DBT 101- Academic Debate and Critical Thinking: The course aims to develop student’s skills and confidence in the areas of public speaking, research, debate and creative performance. The course will be logic and argumentation as well as fundamentals of effective public speaking. The topics of this course train the students on using sources for academic communication, putting knowledge into good use, and raising academic questions and answering questions in an academic way.
IRD 111- Academic English I: This course provides core critical thinking, reading, research and writing skills transferable to academic disciplines. Students practice various forms of academic writing, including summary, critical analysis, and written research. Analysis of textual rhetoric, discourse, and style, along with academic essay-writing, develops self-awareness of methods of inquiry, critique and reflection.
IT 103- Information Technology I: : Introduction to Windows, Windows Commands, How the windows commands work, Introduction to Microsoft Office, Microsoft Word, Microsoft Power Point, Project of Microsoft Power point.
KUR 105- Kurdology: The territorial extent of Kurdistan, the ethnic and geographical extent of Kurdistan, Numerical extent of the Kurds, the geography of Kurdistan, Physical aspect, the living landscape and habitat, the human aspect, an anthropological profile of Kurdistan.
Origins and pre-Islamic history, the Islamic period up to 1920, from 1920 to the present day, the fundamental structures of Kurdish society, the Kurdish family, tribal organization, language and folklore.
IRD 109- Introduction to Politics/ Political Theory: This course is an introduction to the history of political theory. The course will cover many of the great texts of the Western tradition. These texts raise important questions about the nature of individual rights, the roots of government authority, the circumstances of legitimate revolution, the justification of religious tolerance, and the meaning of political ideals such as liberty, equality, and justice.
BUS 113 Fundamentals of Economics: This is an introductory microeconomics course. The aim of the course is to develop an understanding of elementary microeconomic analysis and its applications. By the end of the term, the student will have acquired a basic understanding of the main microeconomic topics, including analysis of the consumer, the firm, the economics of public sector and product markets. The material covered as part of this course will help students to organize their ideas about economics.
IRD 115 Basics of Sociology: This course seeks to introduce to students major perspectives, central issue sand research methods in sociology, provides a broad overview of sociology and how it applies to everyday life, major theoretical perspectives and concepts are presented, including sociological imagination, culture, deviance, inequality, social change, and social structure.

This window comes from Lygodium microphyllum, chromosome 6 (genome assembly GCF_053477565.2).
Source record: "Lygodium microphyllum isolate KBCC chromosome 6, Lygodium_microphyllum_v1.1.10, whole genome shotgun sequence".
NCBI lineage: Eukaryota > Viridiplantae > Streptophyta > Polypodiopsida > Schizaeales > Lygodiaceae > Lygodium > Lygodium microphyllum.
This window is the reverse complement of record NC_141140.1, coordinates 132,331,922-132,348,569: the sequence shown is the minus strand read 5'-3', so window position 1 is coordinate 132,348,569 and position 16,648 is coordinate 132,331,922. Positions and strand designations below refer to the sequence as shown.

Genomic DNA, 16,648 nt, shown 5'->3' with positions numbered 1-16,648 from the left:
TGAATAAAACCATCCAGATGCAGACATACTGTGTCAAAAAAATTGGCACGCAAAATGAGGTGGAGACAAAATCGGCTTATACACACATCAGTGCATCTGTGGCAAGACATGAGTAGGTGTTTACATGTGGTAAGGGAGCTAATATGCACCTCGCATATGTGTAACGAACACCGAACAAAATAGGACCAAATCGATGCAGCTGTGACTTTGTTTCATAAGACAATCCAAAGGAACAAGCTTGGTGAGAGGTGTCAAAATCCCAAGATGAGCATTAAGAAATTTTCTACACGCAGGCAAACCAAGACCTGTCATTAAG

KUR 106- Kurdology II: This course aims to provide knowledge about the cultural, social, economic and political understanding of Kurdish population in Iraq and other spread regions.
DBT 101- Academic Debate and Critical Thinking II: This course is designed to develop students’ abilities and skills in academic communication and debate. The topics of this course train the students on using sources for academic communication, putting knowledge into good use, and raising academic questions and answering questions in an academic way. The course also aims to teach students how to accept and respect differing opinions, and how to conduct academic arguments.
IRD 112 ENG- Academic English II: The course aims to develop the students’ abilities to synthesize and evaluate information and conduct basic, independent research. The central basis of the course is to consolidate students’ academic approach to thinking, reading, speaking and writing and language usage.
IRD 108 LAW- Constitutional Law: This course provides a general introduction to constitutional law. It begins with a brief introduction to the history and structure of the Constitution, the nature of judicial review, and recurring themes of constitutional decision-making. The course focuses on the allocation of powers and responsibilities among governmental institutions, including the separation and coordination of the legislative, executive, and judicial functions at the federal level.
IRD 119 POL- Introduction to politics/political theory II: The course explains Basic concepts and arguments on political behavior. The agents and actors of political participation, the function and structure of political parties, public opinion, the nature of pressure groups. This course will introduce the formal study of politics and it will explore political issues at all levels—individual, group, national, and international.
IRD 114 ECO- Fundamentals of Management: This course presents a balanced view of business; the strengths, weaknesses, successes, failures, problems, and challenges. It provides students a base for more advanced courses. The objective of this course is to provide students a clear and complete description of the concepts underlying business and illustrate the dynamism and liveliness of business organizations and people who operate them with real life examples.